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Photographer captures ‘Tears of Paris’ showing iconic monuments through water droplets

Eiffel Tower: Highlighting Bertrands impressive techniqueWith a filter with water spray, he creates “Tears of Paris,” a distortion of popular iconic Parisian monuments. (Photo: Bertrand Kulik / Caters News)

Photographer captures 'Tears of Paris' showing iconic monuments through water droplets

A concert violinist has captured incredible “Tears of Paris” photos portraying iconic monuments through water droplets — and explains how you can do it too. Bertrand Kulik, 37, from Paris, shot the vibrant, colorful landmarks through small circles of water to highlight their impressiveness and show otherworldly twists on familiar sights.

It can take more than an hour and up to 100 images for the perfect addition to his “Tears of Paris” series — for which he has captured the Eiffel Tower, the Arc de Triomphe, Nôtre-Dame and many more.

To take the photographs, Bertrand uses a specialized macro lens without a focus ring, which means he needs “Zen-like” calmness while shooting because any vibration will ruin the image. To achieve the desired distortions, he uses raindrops on a window or a glass filter with a water spray as the prism for the images.

Bertrand said: “I like the abstract side, colors, shapes and matter; every person has seen these monuments but never with an angle like this. I like when we can recognize the monument easily, which is why I like the Eiffel Tower and Nôtre-Dame.

“I like too when colors are strong,” he added. “That’s why one of my favorite ones is the Arc de Triomphe. Behind droplets we can see the French flag, and the colors are really shiny. I like this setup because it creates some very contemporary pictures; maybe it’s a bit more abstract.

“Usually I use flowers and make drops with a water spray for catching flowers’ reflections inside drops, but for my new series I use a glass filter to have more droplets,” he said. “After flowers, I thought it could be nice to have French monuments inside droplets.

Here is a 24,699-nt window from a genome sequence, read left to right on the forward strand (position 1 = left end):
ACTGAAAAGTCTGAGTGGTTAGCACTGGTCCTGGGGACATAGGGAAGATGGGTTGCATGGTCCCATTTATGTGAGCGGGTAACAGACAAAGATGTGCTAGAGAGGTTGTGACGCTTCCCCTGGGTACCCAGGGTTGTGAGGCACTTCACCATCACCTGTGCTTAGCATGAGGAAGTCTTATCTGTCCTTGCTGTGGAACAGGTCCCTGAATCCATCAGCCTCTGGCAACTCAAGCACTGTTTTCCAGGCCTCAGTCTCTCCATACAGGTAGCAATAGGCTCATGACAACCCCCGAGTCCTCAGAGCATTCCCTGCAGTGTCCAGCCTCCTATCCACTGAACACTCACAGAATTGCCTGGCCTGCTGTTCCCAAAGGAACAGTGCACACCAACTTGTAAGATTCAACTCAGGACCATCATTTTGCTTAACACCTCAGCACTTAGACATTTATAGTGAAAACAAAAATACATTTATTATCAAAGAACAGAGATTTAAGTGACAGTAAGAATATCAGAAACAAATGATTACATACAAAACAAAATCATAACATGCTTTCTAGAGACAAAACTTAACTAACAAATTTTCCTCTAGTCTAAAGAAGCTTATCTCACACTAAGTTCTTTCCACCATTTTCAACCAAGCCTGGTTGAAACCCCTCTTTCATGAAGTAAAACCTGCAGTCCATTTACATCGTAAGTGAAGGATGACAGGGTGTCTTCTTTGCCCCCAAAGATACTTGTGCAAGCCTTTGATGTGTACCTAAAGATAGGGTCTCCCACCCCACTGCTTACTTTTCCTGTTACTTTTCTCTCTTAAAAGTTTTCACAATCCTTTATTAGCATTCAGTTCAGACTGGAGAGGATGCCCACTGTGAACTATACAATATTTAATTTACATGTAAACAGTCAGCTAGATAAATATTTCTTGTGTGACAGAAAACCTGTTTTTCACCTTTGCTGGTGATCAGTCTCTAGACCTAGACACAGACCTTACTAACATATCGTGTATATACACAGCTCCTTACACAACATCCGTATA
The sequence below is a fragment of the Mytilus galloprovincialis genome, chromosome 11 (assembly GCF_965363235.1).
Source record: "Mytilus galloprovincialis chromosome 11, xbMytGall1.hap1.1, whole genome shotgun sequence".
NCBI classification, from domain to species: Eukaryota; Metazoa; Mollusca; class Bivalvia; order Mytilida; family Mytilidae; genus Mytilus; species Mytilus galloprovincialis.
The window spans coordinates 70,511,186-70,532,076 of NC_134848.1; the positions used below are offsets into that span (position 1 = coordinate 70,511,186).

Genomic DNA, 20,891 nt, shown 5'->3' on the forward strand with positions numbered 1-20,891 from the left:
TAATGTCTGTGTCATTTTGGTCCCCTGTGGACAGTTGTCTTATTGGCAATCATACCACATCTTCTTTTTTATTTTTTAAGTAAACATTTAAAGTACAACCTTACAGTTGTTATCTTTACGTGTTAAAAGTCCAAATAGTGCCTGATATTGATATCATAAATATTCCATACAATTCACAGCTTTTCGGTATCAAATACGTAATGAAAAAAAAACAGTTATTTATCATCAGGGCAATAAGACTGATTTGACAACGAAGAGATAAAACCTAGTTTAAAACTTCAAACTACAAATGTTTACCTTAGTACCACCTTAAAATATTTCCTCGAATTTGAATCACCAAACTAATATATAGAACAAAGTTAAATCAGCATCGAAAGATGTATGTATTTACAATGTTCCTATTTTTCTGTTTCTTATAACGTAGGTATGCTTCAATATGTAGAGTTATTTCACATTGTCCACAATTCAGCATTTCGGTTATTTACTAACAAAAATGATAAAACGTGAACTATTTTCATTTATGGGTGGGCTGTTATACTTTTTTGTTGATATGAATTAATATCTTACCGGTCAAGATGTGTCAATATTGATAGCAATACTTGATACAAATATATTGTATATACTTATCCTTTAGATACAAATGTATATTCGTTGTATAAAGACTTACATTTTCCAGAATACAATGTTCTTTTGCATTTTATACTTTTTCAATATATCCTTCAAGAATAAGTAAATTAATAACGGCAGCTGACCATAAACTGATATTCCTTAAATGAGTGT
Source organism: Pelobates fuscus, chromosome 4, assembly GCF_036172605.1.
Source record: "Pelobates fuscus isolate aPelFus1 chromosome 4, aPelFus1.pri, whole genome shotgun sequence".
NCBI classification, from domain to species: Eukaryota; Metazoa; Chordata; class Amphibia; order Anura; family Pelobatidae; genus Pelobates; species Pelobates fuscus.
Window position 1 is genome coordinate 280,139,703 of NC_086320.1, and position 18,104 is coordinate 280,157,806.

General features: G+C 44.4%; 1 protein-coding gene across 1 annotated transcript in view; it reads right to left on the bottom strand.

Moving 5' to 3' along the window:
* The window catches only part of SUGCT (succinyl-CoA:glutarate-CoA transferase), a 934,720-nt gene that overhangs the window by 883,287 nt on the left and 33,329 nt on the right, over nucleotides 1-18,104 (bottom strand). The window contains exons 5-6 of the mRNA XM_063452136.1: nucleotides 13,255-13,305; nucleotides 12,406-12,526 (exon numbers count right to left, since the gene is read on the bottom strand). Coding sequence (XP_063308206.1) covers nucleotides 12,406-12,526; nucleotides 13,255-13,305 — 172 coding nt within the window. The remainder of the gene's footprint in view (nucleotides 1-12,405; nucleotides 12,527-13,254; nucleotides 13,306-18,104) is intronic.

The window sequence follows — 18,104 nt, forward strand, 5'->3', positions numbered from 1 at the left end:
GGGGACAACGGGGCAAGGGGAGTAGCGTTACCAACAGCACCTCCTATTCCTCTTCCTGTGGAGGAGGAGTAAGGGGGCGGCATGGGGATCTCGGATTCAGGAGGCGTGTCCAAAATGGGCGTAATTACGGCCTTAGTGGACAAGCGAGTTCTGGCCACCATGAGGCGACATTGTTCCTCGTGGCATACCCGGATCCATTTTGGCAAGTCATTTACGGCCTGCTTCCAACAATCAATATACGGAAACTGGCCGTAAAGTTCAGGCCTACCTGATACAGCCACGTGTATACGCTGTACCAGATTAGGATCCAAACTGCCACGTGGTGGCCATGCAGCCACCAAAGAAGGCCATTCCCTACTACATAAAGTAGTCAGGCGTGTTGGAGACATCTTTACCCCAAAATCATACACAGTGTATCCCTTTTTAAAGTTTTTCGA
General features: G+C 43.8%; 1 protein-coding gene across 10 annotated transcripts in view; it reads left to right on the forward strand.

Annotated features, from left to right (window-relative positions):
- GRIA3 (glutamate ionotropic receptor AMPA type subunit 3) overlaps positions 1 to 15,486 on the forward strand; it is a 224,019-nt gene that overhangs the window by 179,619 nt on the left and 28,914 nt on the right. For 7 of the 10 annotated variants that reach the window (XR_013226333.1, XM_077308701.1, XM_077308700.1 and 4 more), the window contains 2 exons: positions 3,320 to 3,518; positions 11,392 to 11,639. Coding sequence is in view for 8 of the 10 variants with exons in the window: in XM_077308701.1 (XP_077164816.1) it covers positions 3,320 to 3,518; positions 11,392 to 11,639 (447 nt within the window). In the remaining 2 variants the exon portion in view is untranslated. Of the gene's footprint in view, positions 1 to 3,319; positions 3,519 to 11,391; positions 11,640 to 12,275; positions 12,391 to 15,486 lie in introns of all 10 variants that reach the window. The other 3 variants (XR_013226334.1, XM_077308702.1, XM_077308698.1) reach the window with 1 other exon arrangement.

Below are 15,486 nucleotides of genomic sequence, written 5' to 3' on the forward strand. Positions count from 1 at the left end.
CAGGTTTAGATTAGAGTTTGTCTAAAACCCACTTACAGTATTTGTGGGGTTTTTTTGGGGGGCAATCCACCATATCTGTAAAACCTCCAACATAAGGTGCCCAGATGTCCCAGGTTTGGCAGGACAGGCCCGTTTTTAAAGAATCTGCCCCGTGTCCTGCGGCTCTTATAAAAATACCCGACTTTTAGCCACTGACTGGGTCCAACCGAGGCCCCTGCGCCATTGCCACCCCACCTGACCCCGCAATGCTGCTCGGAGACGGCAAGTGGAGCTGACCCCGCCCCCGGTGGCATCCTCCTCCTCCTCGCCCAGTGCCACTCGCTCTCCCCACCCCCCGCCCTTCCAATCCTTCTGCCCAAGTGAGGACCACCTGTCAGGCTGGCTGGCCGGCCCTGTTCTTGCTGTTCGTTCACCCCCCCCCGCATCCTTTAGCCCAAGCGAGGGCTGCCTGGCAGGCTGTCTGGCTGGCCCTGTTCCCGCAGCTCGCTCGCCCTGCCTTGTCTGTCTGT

“For my monument drops, I had to make some drops with a water spray before finding the perfect angle. That’s great because when it’s a sunny day, it’s easier to find contrast. The most important thing is to be very calm and to find the good angle with my lens. I try not to breathe because of the vibrations — I try to be extremely Zen. It’s very hard to get a good focus, [but] to be sure sometimes I can take 100 pictures,” Bertrand said.

“Sometimes the images take just a few minutes, but because when I have an idea, I want to be sure to have ‘the picture.’ It can take a long time,” he said. “For example, for the last one, I was waiting for the good light and I stayed there for over an hour.

“For the focusing it’s necessary to be very, very close to the subject, and when I use it, shaking is absolutely forbidden.”

Bertrand’s photography attracts a lot of attention when he’s at popular tourist hot spots, with visitors quizzing him on what he is doing and putting himself in unusual situations.

He said: “I like the Nôtre-Dame shot because it was the last one, when I was taking pictures; some tourists gathered around because they didn’t understand what I was doing. It’s always funny when people come to ask questions when I am taking photos.

“For the Arc de Triomphe, I had some difficulty because for catching the good angle I had to be on the middle of the road,” Bertrand said. “It was a bit dangerous, so I had to be fast, but actually I forgot the danger and stayed there around 30 minutes.” Bertrand was initially inspired to take the images on May 1, 2015, during the La Fête du Travail, France’s National Labor Day — when it is traditional to buy lilies from the valley.

He said: “I like the reflections of the iconic Eiffel Tower because I took it on … La Fête du Travail. The tradition of this day is to buy lilies of the valley, [so] I bought one, and the lilies were in plastic paper with water drops. I saw reflections inside and I decided to try to catch them.

“In the very beginning, I used flowers, but a few months ago I found that it works with a photo filter with water drops on,” Bertrand said. “Just the same as with music, I am fascinated by matter, shapes and colors.”

His “Tears of Paris” images will be exhibited on Nov. 4 and 5 at Espace Culturel Le Fil d’Eau, in La Wantzenau, France.

To capture his photographs, Bertrand uses a special lens on his Canon MP-E 65mm specifically built for closeups. He said: “Macro pictures are the better way to capture some abstracts of the universe.

“I use a very special lens for my Canon MP-E 65mm. This lens is only for taking macro photography and has no focus ring. This lens is unique — only Canon makes a lens capable of having an approach so strong without any accessories — and it’s very difficult to master. It’s like sport archery because this lens has no focus ring.”

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